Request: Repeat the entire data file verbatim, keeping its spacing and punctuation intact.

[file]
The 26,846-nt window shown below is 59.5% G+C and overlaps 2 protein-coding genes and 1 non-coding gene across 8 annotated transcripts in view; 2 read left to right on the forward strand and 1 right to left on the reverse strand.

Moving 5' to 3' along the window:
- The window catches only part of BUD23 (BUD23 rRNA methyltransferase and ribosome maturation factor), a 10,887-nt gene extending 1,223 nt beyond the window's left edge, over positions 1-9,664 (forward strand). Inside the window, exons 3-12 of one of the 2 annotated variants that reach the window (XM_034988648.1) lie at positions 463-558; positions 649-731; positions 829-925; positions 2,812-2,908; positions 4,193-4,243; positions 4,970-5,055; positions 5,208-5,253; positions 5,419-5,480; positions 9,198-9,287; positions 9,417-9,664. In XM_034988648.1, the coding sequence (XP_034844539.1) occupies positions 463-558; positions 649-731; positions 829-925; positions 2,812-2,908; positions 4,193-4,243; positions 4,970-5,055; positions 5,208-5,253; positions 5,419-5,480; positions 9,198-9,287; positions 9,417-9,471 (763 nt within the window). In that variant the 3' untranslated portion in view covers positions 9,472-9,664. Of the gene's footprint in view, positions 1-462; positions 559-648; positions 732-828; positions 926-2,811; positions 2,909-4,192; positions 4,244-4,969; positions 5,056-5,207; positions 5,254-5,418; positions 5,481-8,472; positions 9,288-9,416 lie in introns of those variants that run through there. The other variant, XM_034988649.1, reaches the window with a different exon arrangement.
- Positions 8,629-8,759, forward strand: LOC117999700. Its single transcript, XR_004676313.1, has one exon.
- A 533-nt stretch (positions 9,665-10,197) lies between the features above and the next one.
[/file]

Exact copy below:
The 26,846-nt window shown below is 59.5% G+C and overlaps 2 protein-coding genes and 1 non-coding gene across 8 annotated transcripts in view; 2 read left to right on the forward strand and 1 right to left on the reverse strand.

Moving 5' to 3' along the window:
- The window catches only part of BUD23 (BUD23 rRNA methyltransferase and ribosome maturation factor), a 10,887-nt gene extending 1,223 nt beyond the window's left edge, over positions 1-9,664 (forward strand). Inside the window, exons 3-12 of one of the 2 annotated variants that reach the window (XM_034988648.1) lie at positions 463-558; positions 649-731; positions 829-925; positions 2,812-2,908; positions 4,193-4,243; positions 4,970-5,055; positions 5,208-5,253; positions 5,419-5,480; positions 9,198-9,287; positions 9,417-9,664. In XM_034988648.1, the coding sequence (XP_034844539.1) occupies positions 463-558; positions 649-731; positions 829-925; positions 2,812-2,908; positions 4,193-4,243; positions 4,970-5,055; positions 5,208-5,253; positions 5,419-5,480; positions 9,198-9,287; positions 9,417-9,471 (763 nt within the window). In that variant the 3' untranslated portion in view covers positions 9,472-9,664. Of the gene's footprint in view, positions 1-462; positions 559-648; positions 732-828; positions 926-2,811; positions 2,909-4,192; positions 4,244-4,969; positions 5,056-5,207; positions 5,254-5,418; positions 5,481-8,472; positions 9,288-9,416 lie in introns of those variants that run through there. The other variant, XM_034988649.1, reaches the window with a different exon arrangement.
- Positions 8,629-8,759, forward strand: LOC117999700. Its single transcript, XR_004676313.1, has one exon.
- A 533-nt stretch (positions 9,665-10,197) lies between the features above and the next one.